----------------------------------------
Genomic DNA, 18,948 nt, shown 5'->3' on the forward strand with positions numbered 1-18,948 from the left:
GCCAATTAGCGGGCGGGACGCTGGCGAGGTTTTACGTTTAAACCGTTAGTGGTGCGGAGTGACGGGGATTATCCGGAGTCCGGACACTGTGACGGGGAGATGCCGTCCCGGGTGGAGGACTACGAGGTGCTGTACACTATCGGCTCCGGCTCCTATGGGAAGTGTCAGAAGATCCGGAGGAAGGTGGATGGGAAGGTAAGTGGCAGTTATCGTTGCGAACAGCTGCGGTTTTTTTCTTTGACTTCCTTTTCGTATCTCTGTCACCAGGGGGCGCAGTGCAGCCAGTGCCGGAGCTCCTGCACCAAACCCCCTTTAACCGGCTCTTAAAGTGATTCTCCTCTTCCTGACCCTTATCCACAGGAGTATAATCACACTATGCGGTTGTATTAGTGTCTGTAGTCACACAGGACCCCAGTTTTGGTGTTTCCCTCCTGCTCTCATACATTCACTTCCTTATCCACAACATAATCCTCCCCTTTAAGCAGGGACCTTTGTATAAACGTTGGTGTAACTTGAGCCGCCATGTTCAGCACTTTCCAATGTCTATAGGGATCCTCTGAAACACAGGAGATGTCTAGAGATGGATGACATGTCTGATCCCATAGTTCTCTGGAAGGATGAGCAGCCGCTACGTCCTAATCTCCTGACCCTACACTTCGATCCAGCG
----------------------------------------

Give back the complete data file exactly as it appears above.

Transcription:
Genomic DNA, 18,948 nt, shown 5'->3' on the forward strand with positions numbered 1-18,948 from the left:
GCCAATTAGCGGGCGGGACGCTGGCGAGGTTTTACGTTTAAACCGTTAGTGGTGCGGAGTGACGGGGATTATCCGGAGTCCGGACACTGTGACGGGGAGATGCCGTCCCGGGTGGAGGACTACGAGGTGCTGTACACTATCGGCTCCGGCTCCTATGGGAAGTGTCAGAAGATCCGGAGGAAGGTGGATGGGAAGGTAAGTGGCAGTTATCGTTGCGAACAGCTGCGGTTTTTTTCTTTGACTTCCTTTTCGTATCTCTGTCACCAGGGGGCGCAGTGCAGCCAGTGCCGGAGCTCCTGCACCAAACCCCCTTTAACCGGCTCTTAAAGTGATTCTCCTCTTCCTGACCCTTATCCACAGGAGTATAATCACACTATGCGGTTGTATTAGTGTCTGTAGTCACACAGGACCCCAGTTTTGGTGTTTCCCTCCTGCTCTCATACATTCACTTCCTTATCCACAACATAATCCTCCCCTTTAAGCAGGGACCTTTGTATAAACGTTGGTGTAACTTGAGCCGCCATGTTCAGCACTTTCCAATGTCTATAGGGATCCTCTGAAACACAGGAGATGTCTAGAGATGGATGACATGTCTGATCCCATAGTTCTCTGGAAGGATGAGCAGCCGCTACGTCCTAATCTCCTGACCCTACACTTCGATCCAGCG